the defendant physician, [Note 5] and had returned to him for removal of a birth control device, specifically informing him that she intended to become pregnant. Id. at 272. In these circumstances, the court held that the physician owed a duty of care to the child later conceived. Id. at 275. In our view, the physician's knowledge that the mother intended to conceive a child was a critical factor in determining the existence of a duty to that child. See Hegyes, supra at 1125-1126 ("As the wrongful conduct [in Monusko] occurred while the defendant doctors were treating the mother specifically in preparation for conception and undertaking to render prenatal care, that conduct resulted in a duty owed to the subsequently conceived fetus"). [Note 6]
The fact that McDowell was a obstetrician-gynecologist and thus concerned with the health of his patients' reproductive systems does not, in itself, impose an affirmative duty on him to do everything possible to protect the health of a child not yet conceived, planned, or intended. This is especially so when, as in this case, the gynecologist's patient has sought his assistance in preventing pregnancy. The mere fact that most women of child-bearing years are, by definition, capable of becoming pregnant, does not impose a duty of care on their physicians running to any later-conceived children. Cf.
Monusko, supra at 272 (mother had indicated intention to become pregnant). Where, as here, the physician has no reason to expect the future existence of the plaintiff (other than the fact that twenty-two year old women sometimes become pregnant), and his alleged negligence consisted of his failure to take affirmative steps to protect this unanticipated child, we conclude that to impose a duty of care to the unconceived child would not be justified.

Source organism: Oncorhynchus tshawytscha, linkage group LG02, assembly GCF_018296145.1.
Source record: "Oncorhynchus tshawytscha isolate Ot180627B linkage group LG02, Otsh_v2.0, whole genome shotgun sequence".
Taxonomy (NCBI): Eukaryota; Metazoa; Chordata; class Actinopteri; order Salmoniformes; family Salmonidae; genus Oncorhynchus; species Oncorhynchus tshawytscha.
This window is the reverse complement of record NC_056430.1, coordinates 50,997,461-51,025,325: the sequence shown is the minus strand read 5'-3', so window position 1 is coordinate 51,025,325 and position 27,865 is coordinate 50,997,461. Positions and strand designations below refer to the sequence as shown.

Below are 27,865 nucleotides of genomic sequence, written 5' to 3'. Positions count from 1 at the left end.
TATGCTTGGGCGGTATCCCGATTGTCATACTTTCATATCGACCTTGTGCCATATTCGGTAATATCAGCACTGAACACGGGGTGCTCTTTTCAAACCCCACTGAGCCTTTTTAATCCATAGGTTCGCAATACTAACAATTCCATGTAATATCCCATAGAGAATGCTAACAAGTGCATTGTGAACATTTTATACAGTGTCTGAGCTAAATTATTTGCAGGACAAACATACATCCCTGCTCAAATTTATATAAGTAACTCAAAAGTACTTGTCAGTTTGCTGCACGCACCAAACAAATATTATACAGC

[Note 1] By her father and next friend Dennis McNulty.
[Note 2] Keri Ann also sued two other physicians and two professional associations who rendered care to Keri Ann's mother after she had conceived Keri Ann. These claims, as well as claims filed by Dennis McNulty and Donna McNulty against each of the defendants, have been dismissed previously or were part of the defendants' summary judgment motion that was granted. Keri Ann appeals only the claim against McDowell, insofar as it was based on McDowell's treatment of Keri Ann's mother prior to Keri Ann's conception. In this appeal, Keri Ann makes no claim against McDowell for any alleged negligence by McDowell after she was conceived or during the course of her mother's pregnancy.
[Note 3] We have recognized a cause of action based on injuries sustained by a fetus while in utero. See, e.g., Payton v. Abbott Labs, 386 Mass. 540 , 560-564 (1982).
[Note 4] McDowell does not argue, and no court has seemed to suggest, that this bright-line "no duty" rule should apply to products liability cases. See Albala v. City of New York, 54 N.Y.2d 269, 274 n.* (1981).
[Note 5] The plaintiff Monusko also relied on the fact that the standards of the American College of Obstetricians and Gynecologists stated that the rubella-immune status of woman should be investigated at the first postpartum examination, and that the defendants had failed to follow this procedure after the birth of the plaintiff's elder sibling. Monusko, supra at 272.
[Note 6] We do not mean to suggest that the only instance in which a physician could owe a duty to a later-conceived child is when the physician is aware that the mother intends to conceive a child. In the context of a physician's alleged failure to test for and vaccinate against rubella, however, where the plaintiff's mother consulted the physician for reasons unrelated to pregnancy, we believe it is the decisive factor.
Although we need not consider whether we would recognize a duty to a later-conceived child in other contexts, we note that cases involving different allegedly wrongful preconception conduct might well yield different results. See, e.g., Walker v. Rinck, 604 N.E.2d 591 (Ind. 1992) (plaintiff children owed duty by physician who failed to administer Rh immune globulin to Rh-negative mother after birth of Rh-positive first child).